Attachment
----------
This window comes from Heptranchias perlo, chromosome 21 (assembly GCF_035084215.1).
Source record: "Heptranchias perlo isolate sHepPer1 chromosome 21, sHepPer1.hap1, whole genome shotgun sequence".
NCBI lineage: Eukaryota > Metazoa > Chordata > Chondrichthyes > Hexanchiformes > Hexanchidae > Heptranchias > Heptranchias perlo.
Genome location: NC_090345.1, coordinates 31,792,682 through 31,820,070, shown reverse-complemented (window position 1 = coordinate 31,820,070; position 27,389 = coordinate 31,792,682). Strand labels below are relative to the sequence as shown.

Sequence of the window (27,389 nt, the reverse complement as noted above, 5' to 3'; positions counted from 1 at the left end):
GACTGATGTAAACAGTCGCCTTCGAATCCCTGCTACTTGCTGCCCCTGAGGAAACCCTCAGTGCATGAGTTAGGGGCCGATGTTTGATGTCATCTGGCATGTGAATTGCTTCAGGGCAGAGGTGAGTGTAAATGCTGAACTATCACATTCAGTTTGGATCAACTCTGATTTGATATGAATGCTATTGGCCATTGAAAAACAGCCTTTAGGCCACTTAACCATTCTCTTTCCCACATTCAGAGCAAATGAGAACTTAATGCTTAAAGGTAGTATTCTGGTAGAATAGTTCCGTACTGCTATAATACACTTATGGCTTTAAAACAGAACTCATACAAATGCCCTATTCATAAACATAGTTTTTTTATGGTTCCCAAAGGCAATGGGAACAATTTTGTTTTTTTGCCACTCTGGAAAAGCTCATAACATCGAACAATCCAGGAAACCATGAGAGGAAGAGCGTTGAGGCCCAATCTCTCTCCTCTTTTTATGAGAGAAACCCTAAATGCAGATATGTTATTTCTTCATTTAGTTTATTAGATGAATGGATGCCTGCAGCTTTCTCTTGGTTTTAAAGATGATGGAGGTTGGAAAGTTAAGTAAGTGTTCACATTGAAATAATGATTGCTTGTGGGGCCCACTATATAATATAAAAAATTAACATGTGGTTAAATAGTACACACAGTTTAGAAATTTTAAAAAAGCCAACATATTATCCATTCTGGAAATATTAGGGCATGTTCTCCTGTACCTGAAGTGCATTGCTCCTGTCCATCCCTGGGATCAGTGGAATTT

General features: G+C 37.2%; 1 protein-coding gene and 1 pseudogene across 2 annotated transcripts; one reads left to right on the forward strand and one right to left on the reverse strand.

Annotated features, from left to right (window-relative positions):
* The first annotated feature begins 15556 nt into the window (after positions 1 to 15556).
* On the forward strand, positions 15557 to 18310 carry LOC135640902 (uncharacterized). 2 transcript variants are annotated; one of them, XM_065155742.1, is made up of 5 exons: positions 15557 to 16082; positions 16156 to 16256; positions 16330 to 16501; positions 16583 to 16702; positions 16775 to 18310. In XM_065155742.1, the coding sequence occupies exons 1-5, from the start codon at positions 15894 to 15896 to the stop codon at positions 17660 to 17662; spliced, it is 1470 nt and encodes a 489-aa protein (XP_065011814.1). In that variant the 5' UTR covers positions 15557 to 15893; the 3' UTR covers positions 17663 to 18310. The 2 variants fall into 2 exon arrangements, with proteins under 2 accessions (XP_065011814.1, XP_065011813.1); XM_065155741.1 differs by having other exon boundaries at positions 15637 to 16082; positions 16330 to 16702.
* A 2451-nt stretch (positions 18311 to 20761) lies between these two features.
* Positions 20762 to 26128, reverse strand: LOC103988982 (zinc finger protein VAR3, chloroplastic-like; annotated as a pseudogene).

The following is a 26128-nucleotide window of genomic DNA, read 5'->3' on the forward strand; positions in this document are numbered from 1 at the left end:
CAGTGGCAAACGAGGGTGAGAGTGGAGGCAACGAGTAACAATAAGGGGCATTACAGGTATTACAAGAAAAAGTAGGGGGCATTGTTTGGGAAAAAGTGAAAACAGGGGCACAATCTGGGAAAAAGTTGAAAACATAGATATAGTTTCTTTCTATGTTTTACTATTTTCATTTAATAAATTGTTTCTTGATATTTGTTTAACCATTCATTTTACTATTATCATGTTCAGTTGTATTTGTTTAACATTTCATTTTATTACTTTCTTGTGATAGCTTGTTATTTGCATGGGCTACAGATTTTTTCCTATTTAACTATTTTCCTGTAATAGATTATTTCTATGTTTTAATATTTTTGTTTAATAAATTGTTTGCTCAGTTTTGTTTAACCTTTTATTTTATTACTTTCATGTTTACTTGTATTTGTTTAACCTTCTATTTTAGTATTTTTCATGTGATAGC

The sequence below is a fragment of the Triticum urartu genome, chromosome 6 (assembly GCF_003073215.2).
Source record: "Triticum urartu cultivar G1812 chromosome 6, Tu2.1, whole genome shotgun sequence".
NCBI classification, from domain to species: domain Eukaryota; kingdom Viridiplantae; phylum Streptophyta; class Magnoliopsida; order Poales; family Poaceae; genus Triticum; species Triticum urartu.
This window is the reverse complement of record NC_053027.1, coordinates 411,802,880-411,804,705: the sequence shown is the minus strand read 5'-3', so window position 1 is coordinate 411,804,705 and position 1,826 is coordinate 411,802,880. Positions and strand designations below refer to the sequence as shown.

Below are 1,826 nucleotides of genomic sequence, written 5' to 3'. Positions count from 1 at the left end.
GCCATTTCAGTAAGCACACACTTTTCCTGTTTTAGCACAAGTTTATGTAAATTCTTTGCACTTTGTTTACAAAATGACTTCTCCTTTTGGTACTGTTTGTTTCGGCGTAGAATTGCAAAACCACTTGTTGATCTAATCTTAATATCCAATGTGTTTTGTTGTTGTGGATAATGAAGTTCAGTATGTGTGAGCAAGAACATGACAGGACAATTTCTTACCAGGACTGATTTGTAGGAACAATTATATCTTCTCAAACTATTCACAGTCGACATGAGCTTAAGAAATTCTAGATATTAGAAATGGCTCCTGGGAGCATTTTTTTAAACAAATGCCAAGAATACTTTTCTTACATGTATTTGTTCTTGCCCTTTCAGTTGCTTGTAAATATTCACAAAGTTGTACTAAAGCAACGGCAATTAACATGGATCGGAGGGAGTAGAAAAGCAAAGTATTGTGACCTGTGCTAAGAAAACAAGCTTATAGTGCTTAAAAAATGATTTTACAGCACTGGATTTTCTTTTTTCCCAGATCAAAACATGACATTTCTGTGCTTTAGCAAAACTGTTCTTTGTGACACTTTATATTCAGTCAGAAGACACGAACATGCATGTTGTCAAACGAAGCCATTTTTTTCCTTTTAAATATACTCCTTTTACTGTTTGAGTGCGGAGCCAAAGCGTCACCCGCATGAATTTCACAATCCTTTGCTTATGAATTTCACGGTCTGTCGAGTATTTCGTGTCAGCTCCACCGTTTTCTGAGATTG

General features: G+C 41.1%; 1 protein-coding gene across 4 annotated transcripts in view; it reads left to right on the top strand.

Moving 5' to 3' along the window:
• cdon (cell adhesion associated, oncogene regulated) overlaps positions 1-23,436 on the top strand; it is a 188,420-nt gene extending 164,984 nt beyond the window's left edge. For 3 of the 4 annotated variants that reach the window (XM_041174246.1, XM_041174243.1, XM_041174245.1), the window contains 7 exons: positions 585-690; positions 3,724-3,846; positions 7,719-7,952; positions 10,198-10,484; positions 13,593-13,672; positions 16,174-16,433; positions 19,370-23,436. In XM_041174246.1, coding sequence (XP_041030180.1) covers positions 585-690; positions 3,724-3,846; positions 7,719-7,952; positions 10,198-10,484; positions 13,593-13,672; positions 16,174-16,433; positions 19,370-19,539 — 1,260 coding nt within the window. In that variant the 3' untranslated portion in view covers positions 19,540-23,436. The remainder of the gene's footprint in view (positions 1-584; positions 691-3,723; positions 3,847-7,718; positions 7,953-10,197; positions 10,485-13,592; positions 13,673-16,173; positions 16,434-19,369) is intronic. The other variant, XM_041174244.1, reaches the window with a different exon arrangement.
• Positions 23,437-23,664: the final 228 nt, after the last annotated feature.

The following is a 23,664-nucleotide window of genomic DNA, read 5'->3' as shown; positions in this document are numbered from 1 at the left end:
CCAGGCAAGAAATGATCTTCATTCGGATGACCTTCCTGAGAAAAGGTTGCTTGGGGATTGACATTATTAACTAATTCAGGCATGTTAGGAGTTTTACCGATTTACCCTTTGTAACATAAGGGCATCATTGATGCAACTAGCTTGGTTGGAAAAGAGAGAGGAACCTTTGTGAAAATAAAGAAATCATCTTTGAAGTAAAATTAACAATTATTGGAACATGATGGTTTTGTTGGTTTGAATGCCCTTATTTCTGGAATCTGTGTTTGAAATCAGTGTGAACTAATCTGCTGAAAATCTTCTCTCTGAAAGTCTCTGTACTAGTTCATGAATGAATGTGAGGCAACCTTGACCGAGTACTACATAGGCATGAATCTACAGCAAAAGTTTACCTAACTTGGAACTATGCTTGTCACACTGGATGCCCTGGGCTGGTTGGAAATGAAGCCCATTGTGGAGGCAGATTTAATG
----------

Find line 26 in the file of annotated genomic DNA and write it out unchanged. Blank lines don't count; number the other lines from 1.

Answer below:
CCAGGCAAGAAATGATCTTCATTCGGATGACCTTCCTGAGAAAAGGTTGCTTGGGGATTGACATTATTAACTAATTCAGGCATGTTAGGAGTTTTACCGATTTACCCTTTGTAACATAAGGGCATCATTGATGCAACTAGCTTGGTTGGAAAAGAGAGAGGAACCTTTGTGAAAATAAAGAAATCATCTTTGAAGTAAAATTAACAATTATTGGAACATGATGGTTTTGTTGGTTTGAATGCCCTTATTTCTGGAATCTGTGTTTGAAATCAGTGTGAACTAATCTGCTGAAAATCTTCTCTCTGAAAGTCTCTGTACTAGTTCATGAATGAATGTGAGGCAACCTTGACCGAGTACTACATAGGCATGAATCTACAGCAAAAGTTTACCTAACTTGGAACTATGCTTGTCACACTGGATGCCCTGGGCTGGTTGGAAATGAAGCCCATTGTGGAGGCAGATTTAATG